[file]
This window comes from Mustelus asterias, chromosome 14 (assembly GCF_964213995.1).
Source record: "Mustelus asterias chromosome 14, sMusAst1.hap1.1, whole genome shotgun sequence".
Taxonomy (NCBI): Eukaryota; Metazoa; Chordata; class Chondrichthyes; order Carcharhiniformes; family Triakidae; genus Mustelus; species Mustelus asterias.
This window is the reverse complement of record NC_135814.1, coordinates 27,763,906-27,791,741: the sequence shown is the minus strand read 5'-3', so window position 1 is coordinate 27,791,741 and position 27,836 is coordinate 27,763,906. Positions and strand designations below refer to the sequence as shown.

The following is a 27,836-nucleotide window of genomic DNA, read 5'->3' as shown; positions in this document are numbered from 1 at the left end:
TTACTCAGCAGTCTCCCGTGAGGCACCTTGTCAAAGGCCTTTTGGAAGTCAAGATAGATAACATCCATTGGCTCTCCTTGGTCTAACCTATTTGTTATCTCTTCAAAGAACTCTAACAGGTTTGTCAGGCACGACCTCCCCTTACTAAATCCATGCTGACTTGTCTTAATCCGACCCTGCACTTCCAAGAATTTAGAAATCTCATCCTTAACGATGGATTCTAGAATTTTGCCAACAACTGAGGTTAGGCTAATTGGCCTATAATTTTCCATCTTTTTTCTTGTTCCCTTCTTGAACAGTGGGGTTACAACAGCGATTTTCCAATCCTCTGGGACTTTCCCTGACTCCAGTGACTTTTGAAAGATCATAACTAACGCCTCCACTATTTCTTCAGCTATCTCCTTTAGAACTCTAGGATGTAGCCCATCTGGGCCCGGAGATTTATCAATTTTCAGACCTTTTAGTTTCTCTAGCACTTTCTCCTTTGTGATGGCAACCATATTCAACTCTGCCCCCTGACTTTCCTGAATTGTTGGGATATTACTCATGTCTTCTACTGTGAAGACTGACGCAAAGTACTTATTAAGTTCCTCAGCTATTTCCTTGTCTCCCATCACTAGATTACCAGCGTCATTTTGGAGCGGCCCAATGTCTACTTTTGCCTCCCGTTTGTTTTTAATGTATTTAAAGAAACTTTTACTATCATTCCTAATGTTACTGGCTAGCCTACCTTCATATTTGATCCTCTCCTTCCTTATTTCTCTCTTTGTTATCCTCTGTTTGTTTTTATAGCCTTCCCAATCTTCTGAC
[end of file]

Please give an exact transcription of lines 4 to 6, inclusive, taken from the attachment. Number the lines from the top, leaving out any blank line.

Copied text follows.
This window is the reverse complement of record NC_135814.1, coordinates 27,763,906-27,791,741: the sequence shown is the minus strand read 5'-3', so window position 1 is coordinate 27,791,741 and position 27,836 is coordinate 27,763,906. Positions and strand designations below refer to the sequence as shown.

The following is a 27,836-nucleotide window of genomic DNA, read 5'->3' as shown; positions in this document are numbered from 1 at the left end:
TTACTCAGCAGTCTCCCGTGAGGCACCTTGTCAAAGGCCTTTTGGAAGTCAAGATAGATAACATCCATTGGCTCTCCTTGGTCTAACCTATTTGTTATCTCTTCAAAGAACTCTAACAGGTTTGTCAGGCACGACCTCCCCTTACTAAATCCATGCTGACTTGTCTTAATCCGACCCTGCACTTCCAAGAATTTAGAAATCTCATCCTTAACGATGGATTCTAGAATTTTGCCAACAACTGAGGTTAGGCTAATTGGCCTATAATTTTCCATCTTTTTTCTTGTTCCCTTCTTGAACAGTGGGGTTACAACAGCGATTTTCCAATCCTCTGGGACTTTCCCTGACTCCAGTGACTTTTGAAAGATCATAACTAACGCCTCCACTATTTCTTCAGCTATCTCCTTTAGAACTCTAGGATGTAGCCCATCTGGGCCCGGAGATTTATCAATTTTCAGACCTTTTAGTTTCTCTAGCACTTTCTCCTTTGTGATGGCAACCATATTCAACTCTGCCCCCTGACTTTCCTGAATTGTTGGGATATTACTCATGTCTTCTACTGTGAAGACTGACGCAAAGTACTTATTAAGTTCCTCAGCTATTTCCTTGTCTCCCATCACTAGATTACCAGCGTCATTTTGGAGCGGCCCAATGTCTACTTTTGCCTCCCGTTTGTTTTTAATGTATTTAAAGAAACTTTTACTATCATTCCTAATGTTACTGGCTAGCCTACCTTCATATTTGATCCTCTCCTTCCTTATTTCTCTCTTTGTTATCCTCTGTTTGTTTTTATAGCCTTCCCAATCTTCTGAC